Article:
‘I love being the guy who can help – the man with the plan’
By Tony Sanchez -
In our latest Five Minute Interview, Tony Sanchez speaks to Peter Barnes the new head of intermediaries at MfB for Intermediaries, the relaunched packager arm of Mortgages for Business.
MfB for Intermediaries provides packaging and deal placement services, helping brokers to help their clients.
When it comes to working with first charge lenders, they specialise in: bridging finance; property development finance; multi-units and mixed-use properties; HMOs; Ltd company buy to let mortgages; portfolio and large loans; and commercial investment & owner-occupier mortgages.
What is the best thing about being in the bridging and development finance business?
I love being the guy who can help – the man with the plan.
When I worked at a bank, too often, it was about saying, “no”. Now, as a packager, I am the solution.
IFAs or accountants can handle resi cases with their eyes closed but with highstreet lenders not as proactive as they once were, their usual ports of call for bridging loans, property development finance, commercial mortgages and complex buy to let mortgages have dried up.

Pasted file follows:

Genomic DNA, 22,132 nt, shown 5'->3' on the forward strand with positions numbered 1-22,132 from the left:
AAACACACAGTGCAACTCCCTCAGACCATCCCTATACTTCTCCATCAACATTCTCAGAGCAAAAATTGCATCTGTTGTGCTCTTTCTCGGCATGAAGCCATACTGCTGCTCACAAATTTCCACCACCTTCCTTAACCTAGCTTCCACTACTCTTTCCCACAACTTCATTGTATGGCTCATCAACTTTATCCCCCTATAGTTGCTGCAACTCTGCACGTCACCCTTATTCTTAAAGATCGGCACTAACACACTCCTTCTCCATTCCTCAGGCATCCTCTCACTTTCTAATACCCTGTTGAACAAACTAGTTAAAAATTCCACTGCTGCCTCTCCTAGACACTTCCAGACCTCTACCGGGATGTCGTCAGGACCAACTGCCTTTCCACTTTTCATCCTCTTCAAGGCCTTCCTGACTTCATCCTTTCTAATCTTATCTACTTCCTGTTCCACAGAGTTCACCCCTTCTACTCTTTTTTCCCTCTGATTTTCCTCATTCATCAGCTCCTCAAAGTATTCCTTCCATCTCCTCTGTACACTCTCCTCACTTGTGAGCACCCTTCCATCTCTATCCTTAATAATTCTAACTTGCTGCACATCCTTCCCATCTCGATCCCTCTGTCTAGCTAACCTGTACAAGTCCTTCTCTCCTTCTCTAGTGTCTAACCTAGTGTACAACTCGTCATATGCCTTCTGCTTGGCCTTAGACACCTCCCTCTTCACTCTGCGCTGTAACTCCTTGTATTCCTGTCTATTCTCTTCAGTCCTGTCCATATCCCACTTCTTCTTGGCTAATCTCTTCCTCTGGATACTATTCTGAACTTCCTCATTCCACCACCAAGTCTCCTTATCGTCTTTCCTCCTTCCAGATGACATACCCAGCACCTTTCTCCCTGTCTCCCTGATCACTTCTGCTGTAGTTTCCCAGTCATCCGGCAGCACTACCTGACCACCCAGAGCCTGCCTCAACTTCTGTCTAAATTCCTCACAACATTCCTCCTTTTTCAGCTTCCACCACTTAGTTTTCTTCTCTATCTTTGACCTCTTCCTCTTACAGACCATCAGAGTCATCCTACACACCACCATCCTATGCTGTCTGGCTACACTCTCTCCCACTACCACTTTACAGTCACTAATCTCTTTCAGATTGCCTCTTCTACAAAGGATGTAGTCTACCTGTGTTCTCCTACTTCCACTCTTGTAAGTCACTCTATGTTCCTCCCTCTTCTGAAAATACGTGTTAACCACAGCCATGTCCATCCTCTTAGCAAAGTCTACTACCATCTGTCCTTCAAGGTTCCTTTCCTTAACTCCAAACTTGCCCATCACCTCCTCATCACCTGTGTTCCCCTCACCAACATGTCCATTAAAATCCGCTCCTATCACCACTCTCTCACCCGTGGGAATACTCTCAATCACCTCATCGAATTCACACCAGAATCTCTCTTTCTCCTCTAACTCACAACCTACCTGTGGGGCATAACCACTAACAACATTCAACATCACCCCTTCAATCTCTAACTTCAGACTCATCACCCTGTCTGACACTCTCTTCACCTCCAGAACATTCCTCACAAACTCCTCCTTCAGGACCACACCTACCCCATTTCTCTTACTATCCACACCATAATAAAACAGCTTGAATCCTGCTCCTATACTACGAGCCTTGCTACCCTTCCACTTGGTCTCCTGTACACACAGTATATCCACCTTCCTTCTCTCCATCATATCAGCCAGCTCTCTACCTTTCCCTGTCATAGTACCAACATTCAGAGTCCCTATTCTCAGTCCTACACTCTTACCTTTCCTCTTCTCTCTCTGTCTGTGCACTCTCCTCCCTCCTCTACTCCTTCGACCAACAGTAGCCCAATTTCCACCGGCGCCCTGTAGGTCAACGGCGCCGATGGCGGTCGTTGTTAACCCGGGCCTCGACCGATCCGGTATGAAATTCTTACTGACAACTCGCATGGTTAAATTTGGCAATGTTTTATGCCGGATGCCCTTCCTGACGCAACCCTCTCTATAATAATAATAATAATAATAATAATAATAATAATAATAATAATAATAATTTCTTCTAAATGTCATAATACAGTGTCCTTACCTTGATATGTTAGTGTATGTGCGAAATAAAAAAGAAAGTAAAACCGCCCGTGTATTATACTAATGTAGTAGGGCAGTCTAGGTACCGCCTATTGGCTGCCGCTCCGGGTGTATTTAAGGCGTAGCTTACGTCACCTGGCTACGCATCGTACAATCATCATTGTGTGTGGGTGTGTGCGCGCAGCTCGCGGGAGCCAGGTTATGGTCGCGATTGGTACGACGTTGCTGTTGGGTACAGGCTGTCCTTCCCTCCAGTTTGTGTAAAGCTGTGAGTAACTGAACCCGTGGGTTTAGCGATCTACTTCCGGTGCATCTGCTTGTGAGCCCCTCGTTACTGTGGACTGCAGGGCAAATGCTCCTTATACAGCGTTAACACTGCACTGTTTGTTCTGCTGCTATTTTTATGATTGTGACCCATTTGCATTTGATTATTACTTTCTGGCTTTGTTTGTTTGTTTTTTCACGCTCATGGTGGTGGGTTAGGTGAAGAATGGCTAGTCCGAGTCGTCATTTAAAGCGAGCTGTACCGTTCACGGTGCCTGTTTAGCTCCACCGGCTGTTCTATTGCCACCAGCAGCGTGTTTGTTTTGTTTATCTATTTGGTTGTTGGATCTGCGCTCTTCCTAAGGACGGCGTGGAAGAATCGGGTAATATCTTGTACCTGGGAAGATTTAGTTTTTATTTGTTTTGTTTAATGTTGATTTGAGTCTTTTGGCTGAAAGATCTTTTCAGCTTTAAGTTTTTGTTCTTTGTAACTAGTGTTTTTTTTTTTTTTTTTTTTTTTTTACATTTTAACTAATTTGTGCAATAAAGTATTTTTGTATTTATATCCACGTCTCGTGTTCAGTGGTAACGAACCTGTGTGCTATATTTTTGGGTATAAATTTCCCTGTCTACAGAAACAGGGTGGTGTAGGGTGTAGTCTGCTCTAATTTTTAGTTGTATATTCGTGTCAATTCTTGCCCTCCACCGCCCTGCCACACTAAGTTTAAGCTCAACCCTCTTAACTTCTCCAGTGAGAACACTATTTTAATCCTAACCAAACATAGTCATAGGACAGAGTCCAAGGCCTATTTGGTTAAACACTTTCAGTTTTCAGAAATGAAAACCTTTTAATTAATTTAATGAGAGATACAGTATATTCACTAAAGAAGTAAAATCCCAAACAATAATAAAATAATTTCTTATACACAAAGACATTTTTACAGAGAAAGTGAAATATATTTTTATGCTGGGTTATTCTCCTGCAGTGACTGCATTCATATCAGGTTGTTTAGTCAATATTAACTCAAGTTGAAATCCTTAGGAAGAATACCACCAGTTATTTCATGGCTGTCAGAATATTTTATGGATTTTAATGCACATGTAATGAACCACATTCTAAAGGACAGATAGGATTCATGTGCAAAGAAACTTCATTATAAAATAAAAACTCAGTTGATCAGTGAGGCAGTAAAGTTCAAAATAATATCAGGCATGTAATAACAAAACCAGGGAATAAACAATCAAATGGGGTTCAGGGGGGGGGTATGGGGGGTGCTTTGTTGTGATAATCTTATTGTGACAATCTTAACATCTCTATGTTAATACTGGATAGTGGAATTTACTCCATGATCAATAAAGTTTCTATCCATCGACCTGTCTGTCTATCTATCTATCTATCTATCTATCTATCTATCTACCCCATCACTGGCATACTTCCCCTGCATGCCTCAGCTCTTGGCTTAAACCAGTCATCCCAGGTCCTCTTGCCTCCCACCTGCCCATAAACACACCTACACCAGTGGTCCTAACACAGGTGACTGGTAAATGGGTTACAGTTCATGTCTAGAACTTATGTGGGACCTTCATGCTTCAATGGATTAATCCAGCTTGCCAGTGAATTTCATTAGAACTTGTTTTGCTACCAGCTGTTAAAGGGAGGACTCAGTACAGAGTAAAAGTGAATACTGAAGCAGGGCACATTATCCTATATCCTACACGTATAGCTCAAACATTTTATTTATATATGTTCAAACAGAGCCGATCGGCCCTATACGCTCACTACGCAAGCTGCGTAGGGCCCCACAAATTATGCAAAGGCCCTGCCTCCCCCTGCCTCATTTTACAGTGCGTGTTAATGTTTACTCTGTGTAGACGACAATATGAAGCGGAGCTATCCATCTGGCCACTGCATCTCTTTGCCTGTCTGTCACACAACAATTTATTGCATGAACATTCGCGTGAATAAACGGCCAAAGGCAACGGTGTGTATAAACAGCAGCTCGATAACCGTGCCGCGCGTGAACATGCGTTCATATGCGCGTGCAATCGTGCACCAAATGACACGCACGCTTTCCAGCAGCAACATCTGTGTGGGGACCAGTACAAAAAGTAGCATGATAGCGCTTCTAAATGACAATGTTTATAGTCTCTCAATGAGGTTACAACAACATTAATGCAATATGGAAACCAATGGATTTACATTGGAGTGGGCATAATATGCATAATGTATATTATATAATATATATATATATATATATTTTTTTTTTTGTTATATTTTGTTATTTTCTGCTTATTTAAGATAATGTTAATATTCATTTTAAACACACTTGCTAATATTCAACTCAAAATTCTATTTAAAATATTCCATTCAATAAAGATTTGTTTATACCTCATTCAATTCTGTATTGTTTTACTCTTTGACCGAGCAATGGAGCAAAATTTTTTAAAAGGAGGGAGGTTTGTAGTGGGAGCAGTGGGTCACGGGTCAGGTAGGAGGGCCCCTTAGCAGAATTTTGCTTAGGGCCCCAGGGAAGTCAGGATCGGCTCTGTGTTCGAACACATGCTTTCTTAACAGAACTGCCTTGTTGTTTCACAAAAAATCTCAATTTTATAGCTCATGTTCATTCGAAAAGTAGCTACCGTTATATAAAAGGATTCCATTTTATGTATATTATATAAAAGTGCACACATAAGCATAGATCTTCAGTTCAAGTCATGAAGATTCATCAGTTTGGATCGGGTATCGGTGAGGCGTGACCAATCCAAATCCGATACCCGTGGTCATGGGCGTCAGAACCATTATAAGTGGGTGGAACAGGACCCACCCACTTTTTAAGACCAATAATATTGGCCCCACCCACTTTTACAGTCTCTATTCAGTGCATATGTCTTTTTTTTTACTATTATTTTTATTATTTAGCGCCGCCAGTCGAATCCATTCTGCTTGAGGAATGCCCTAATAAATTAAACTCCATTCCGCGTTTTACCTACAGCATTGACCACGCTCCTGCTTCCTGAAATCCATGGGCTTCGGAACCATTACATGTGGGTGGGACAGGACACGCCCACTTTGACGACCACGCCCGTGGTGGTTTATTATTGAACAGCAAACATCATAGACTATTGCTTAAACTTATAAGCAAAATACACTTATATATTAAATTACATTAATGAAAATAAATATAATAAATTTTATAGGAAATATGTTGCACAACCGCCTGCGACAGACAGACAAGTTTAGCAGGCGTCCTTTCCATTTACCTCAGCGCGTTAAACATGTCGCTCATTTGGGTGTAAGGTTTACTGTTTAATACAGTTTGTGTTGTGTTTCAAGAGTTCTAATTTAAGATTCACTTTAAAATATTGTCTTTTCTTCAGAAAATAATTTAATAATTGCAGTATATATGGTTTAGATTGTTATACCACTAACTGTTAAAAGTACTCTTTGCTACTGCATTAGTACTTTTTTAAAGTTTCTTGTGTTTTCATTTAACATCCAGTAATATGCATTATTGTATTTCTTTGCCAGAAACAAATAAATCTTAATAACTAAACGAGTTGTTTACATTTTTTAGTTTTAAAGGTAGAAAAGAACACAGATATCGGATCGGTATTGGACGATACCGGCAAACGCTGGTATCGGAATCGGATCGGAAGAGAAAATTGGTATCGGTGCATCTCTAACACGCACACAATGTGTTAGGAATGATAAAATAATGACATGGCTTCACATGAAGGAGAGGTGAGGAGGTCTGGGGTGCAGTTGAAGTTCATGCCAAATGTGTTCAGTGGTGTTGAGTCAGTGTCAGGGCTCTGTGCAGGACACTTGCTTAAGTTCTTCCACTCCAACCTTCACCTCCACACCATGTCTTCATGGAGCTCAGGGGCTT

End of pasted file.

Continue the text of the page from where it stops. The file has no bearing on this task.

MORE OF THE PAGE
If they don’t have the expertise, access or time, I get to solve their problems. Using your knowledge and experience to say “yes” , rather than “no” is a great feeling.
What keeps you focused?
I like to keep my finger on the pulse of the packaging business – I’m a double checker.
Beware if everything is running smoothly! And I like to keep my promises – that always focuses my mind.
What qualities do you look for in your employees or colleagues?
People who can think outside the proverbial box – people who are capable of thinking imaginatively and using new ideas instead of doing things one traditional way.
I also like people with experience and all-rounders. All-rounders help with creative thinking because they’re capable of looking at deals from all angles.
I suppose I would say that as I’m a bit of an all-rounder myself. I have been a consultant mortgage broker at Mortgages for Business since June 2019 but I have almost thirty years experience within a corporate high street bank.
I’ve worked in everything from underwriting and internal audit to project management. I’ve been a relationship manager for more than 15 years, dealing with the day to day lending requirements of a portfolio of 250 SMEs.
I like to think that helps me understand deals from all angles!
Are you an optimist or a pessimist?
Does anyone ever admit they’re a pessimist – I am going to check! Well, it depends on the topic.
I am risk averse and can be pessimistic; I try to channel that to ensure I consistently deliver successful outcomes for my broker clients.
I am an optimist when it comes to my own performance. I’m in my min-50s now and I have the back data to know I can deliver!
Having said that, colleagues have told me I have a miserable face, make of that what you will – ha!
What did you want to be as a child?